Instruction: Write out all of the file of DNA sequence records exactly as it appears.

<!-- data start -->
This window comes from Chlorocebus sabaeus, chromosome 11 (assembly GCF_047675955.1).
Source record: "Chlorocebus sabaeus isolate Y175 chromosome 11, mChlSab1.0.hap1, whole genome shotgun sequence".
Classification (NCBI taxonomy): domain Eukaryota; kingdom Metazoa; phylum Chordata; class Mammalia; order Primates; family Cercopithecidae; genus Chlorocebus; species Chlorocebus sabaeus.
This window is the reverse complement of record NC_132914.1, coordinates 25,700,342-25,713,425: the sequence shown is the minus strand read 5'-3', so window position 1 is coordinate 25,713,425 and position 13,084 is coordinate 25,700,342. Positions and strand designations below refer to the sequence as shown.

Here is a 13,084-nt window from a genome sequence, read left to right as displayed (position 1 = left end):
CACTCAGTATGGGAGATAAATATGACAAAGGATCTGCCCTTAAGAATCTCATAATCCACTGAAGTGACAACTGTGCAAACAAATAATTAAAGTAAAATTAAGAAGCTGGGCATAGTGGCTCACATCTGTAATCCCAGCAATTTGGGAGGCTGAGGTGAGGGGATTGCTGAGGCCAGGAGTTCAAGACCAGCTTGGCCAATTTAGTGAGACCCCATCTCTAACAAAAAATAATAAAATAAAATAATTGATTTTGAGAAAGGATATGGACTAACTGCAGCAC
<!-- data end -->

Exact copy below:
This window comes from Chlorocebus sabaeus, chromosome 11 (assembly GCF_047675955.1).
Source record: "Chlorocebus sabaeus isolate Y175 chromosome 11, mChlSab1.0.hap1, whole genome shotgun sequence".
Classification (NCBI taxonomy): domain Eukaryota; kingdom Metazoa; phylum Chordata; class Mammalia; order Primates; family Cercopithecidae; genus Chlorocebus; species Chlorocebus sabaeus.
This window is the reverse complement of record NC_132914.1, coordinates 25,700,342-25,713,425: the sequence shown is the minus strand read 5'-3', so window position 1 is coordinate 25,713,425 and position 13,084 is coordinate 25,700,342. Positions and strand designations below refer to the sequence as shown.

Here is a 13,084-nt window from a genome sequence, read left to right as displayed (position 1 = left end):
CACTCAGTATGGGAGATAAATATGACAAAGGATCTGCCCTTAAGAATCTCATAATCCACTGAAGTGACAACTGTGCAAACAAATAATTAAAGTAAAATTAAGAAGCTGGGCATAGTGGCTCACATCTGTAATCCCAGCAATTTGGGAGGCTGAGGTGAGGGGATTGCTGAGGCCAGGAGTTCAAGACCAGCTTGGCCAATTTAGTGAGACCCCATCTCTAACAAAAAATAATAAAATAAAATAATTGATTTTGAGAAAGGATATGGACTAACTGCAGCAC